Brian Sparks
Sr. Director of Marketing Communications

Partners Healthcare Cuts Latency of Cloud-based Storage Solution Using Mellanox InfiniBand Technology

Interesting article just came out from Dave Raffo at SearchStorage.com. I have a quick summary below but you should certainly read the full article here: “Health care system rolls its own data storage ‘cloud’ for researchers.”

Partners HealthCare, a non-profit organization founded in 1994 by Brigham and Women’s Hospital and Massachusetts General Hospital, is an integrated health care system that offers patients a continuum of coordinated high-quality care.

Over the past few years, ever-increasing advances in the resolution and accuracy of medical devices and instrumentation technologies have led to an explosion of data in biomedical research. Partners recognized early on that a Cloud-based research compute and storage infrastructure could be a compelling alternative for their researchers. Not only would it enable them to distribute costs and provide storage services on demand, but it would save on IT management time that was spent fixing all the independent research computers distributed across the Partners network.

Initially, Partners Healthcare chose Ethernet as the network transport technology. As demand grew the solution began hitting significant performance bottlenecks, particularly during read/write of 100’s of thousands of small files. The issue was found to lie with the interconnect—Ethernet created problems due to its high natural latency. In order to provide a scalable low latency solution, Partners Healthcare turned to InfiniBand. With InfiniBand on the storage back end, Partners experienced roughly two orders of magnitude faster read times. “One user had over 1,000 files, but only took up 100 gigs or so,”said Brent Richter corporate manager for enterprise research infrastructure and services, Partners HealthCare System.”Doing that with Ethernet would take about 40 minutes just to list that directory. With InfiniBand, we reduced that to about a minute.”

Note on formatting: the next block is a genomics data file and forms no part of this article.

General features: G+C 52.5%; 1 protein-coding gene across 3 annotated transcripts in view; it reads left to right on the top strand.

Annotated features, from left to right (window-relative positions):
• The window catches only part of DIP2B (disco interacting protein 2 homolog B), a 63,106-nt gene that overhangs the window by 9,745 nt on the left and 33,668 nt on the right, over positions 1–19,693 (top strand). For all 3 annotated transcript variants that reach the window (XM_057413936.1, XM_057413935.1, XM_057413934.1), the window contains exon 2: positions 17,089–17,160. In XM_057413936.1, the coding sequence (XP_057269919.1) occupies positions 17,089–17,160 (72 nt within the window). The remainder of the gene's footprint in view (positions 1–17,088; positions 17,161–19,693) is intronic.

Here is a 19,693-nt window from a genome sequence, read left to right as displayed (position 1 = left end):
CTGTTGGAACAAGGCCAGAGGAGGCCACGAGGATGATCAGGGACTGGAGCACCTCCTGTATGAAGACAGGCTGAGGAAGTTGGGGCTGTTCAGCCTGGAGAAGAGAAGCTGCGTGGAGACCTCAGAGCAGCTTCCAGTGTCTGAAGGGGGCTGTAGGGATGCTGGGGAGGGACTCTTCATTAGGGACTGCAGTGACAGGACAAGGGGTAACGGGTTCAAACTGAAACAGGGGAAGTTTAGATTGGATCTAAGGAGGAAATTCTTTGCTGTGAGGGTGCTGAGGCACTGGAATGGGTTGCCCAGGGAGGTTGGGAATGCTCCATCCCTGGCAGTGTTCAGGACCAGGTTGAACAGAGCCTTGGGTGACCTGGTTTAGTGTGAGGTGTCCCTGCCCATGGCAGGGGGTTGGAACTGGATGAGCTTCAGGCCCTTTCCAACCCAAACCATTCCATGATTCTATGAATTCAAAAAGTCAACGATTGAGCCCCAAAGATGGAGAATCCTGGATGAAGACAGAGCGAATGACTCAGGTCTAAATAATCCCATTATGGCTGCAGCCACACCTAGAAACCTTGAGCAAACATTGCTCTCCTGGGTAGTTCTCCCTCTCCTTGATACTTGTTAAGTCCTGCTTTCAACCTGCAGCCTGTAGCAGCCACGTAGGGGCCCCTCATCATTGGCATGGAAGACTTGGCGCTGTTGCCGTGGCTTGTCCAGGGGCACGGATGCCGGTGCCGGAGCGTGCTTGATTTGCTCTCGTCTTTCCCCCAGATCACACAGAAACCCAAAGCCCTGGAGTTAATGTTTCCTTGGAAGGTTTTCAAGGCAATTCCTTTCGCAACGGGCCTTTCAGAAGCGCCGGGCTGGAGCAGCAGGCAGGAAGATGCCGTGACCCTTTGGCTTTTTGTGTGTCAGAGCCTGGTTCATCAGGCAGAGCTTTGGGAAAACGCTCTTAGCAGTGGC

Also, Partners chose InfiniBand over 10-Gigabit Ethernet because InfiniBand is a lower latency protocol. “InfiniBand was price competitive and has lower latency than 10-Gig Ethernet,” he said.

Richter said the final price tag came to about $1 per gigabyte.

By integrating Mellanox InfiniBand into the storage solution, Partners Healthcare was able to reduce latency close to zero and increase its performance, providing their customers with faster response and higher capacity.

Till next time,

Brian Sparks

Sr. Director, Marketing Communication